After Lenin’s early death, communists adopted the term ‘Marxism-Leninism’, to indicate the creative application of Marxism in the era of imperialism. Lenin had defined imperialism as the highest and final stage of capitalism – one in which giant companies (‘monopolies’) and cartels strive to dominate the world economically, while their respective states compete to carve it up politically and militarily. Since this description still applies, we continue to use the term ‘Marxism-Leninism’ – although we regard it as incorporating the contributions made by many other leading revolutionaries, such as Rosa Luxembourg of Poland (later Germany), Alexandra Kollontai of Russia, Antonio Gramsci of Italy, Georgi Dimitrov of Bulgaria, Fidel Castro and Ernesto ‘Che’ Guevara of Cuba, Ho Chi Minh of Vietnam and Angela Davis of the USA.

The Russian revolution provided great encouragement to workers throughout the world. It sparked an international revolutionary upsurge. However, capitalism was able to weather the storm, due to its superior military strength and the different economic and political circumstances in the various countries. The defeat of workers’ uprisings in Germany, Hungary and Italy left the Soviet Union to stand alone. Surrounded and invaded by hostile powers, it faced a difficult task in constructing socialism, let alone communism. But there was no alternative – it could not wait for the revolution to catch up elsewhere.

The Soviet Union lasted for over 80 years. During that time it achieved tremendous economic and social advances for its various peoples. Starting from a backward country, the Soviet workers and peasants eradicated illiteracy and built a modern socialist industrial state with a high level of culture. They showed the whole world that it was possible to live without capitalists. For this they attracted hatred and slander from the western powers, invasion and near-destruction by Nazi Germany in the Second World War, and finally subversion and the constant threat of nuclear war from the United States and NATO.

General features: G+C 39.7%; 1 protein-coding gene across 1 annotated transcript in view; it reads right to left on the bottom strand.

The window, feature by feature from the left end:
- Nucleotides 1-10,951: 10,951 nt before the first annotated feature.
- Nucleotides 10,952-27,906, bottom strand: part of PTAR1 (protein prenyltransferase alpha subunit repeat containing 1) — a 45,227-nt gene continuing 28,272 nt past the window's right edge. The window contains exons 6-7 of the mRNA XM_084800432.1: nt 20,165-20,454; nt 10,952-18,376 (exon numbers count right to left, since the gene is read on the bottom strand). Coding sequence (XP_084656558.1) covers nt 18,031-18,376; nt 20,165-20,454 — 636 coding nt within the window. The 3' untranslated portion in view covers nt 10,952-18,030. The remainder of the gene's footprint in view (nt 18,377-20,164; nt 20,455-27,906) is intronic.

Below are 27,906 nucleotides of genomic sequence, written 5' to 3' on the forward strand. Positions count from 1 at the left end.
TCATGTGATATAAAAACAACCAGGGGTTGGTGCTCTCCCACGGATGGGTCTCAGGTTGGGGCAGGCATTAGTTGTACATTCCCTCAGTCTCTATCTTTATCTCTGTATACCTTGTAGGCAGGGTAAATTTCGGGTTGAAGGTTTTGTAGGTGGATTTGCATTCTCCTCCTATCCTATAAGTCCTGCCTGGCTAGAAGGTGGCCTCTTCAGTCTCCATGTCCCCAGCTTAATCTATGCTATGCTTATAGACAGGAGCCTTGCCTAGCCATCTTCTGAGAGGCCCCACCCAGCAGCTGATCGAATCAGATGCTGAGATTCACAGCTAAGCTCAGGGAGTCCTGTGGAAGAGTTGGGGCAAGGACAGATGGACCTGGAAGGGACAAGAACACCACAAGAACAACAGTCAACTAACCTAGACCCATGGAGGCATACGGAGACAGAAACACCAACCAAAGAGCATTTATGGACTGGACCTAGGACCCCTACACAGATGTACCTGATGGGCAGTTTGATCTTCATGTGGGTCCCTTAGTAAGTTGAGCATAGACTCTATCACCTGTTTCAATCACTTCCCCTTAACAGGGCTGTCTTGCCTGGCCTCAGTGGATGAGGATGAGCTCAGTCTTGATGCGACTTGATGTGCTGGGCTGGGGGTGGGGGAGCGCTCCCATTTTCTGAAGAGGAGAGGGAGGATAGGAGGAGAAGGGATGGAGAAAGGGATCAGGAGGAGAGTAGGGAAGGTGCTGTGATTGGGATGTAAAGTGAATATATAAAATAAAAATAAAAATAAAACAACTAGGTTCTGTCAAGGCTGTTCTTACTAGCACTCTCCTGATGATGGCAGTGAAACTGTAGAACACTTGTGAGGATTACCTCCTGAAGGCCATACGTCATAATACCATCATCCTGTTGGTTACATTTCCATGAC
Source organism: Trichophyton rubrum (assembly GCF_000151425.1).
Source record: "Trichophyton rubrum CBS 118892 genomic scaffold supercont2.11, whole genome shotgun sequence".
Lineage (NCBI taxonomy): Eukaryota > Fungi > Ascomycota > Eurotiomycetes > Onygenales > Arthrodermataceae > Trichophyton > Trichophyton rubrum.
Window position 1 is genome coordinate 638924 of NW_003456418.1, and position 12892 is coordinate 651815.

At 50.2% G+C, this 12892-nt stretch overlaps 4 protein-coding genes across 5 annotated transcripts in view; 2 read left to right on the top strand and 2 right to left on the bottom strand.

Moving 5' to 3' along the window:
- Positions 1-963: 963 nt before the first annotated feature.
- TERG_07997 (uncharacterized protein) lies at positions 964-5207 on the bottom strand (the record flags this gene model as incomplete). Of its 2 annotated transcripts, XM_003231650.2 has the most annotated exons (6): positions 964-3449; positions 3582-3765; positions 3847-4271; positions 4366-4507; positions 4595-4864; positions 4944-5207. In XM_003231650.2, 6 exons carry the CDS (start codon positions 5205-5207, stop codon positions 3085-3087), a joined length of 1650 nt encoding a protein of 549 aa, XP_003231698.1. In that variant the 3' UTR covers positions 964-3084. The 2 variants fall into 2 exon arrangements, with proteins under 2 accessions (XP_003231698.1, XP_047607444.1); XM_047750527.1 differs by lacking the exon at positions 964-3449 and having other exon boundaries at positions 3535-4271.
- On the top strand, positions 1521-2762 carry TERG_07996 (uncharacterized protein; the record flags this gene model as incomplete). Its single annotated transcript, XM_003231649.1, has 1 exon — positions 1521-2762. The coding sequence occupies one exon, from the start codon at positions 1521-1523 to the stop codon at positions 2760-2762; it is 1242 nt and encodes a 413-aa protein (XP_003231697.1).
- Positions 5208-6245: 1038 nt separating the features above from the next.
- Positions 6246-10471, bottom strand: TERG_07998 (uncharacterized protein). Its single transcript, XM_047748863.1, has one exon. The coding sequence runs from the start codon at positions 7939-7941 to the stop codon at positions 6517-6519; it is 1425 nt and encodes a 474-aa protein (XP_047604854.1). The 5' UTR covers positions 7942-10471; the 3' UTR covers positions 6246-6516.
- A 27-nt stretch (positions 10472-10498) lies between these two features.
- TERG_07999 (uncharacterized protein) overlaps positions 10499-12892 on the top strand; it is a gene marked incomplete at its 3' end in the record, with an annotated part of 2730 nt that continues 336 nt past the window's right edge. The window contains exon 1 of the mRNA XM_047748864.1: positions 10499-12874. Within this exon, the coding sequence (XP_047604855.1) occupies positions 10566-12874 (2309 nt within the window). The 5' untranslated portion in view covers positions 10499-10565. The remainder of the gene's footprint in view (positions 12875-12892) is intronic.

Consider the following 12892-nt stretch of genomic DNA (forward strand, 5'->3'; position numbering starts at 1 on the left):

The sacrifices of the Soviet Red Army in liberating Eastern Europe from Nazism inspired those nations to throw out their own pro-fascist landowning and capitalist classes, and to embark on constructing socialism too. Further, the multi-national, antiimperialist character of the Soviet Union gave great encouragement to the ‘third world’ peoples in their struggles for independence and genuine self-determination. China, Vietnam and Cuba, together with the liberation movements of Mozambique, Angola and South Africa, all received political, economic and military support from the Soviet Union and other socialist countries.

However, the hostile encirclement of the Soviet Union, the low initial cultural level of its people and the Nazi invasion allowed the development of bureaucratic distortions of socialism, far removed from the democratic ideals of 1917. Despite the tremendous advances made by the Soviet people, a situation arose in which Stalin, Lenin’s successor, received uncritical adulation, dissent was stifled, suspicion reigned and many people – including dedicated Bolsheviks – were unjustly victimised and executed.

Even after Stalin’s death, and the revelations of the crimes committed, bureaucratic practices persisted in the Soviet Union, its Communist Party and the other Eastern European socialist countries. Real decision-making was restricted to a small group of leaders while the working class ruled in name only. It was such practices, which are alien to genuine socialism and communism, which ultimately led to the downfall of state socialism in both Eastern Europe and the Soviet Union.

Part of an introduction to the Communist Manifesto, written by Martin Levy of the Political Committee, Communist Party of Britain.
October 2005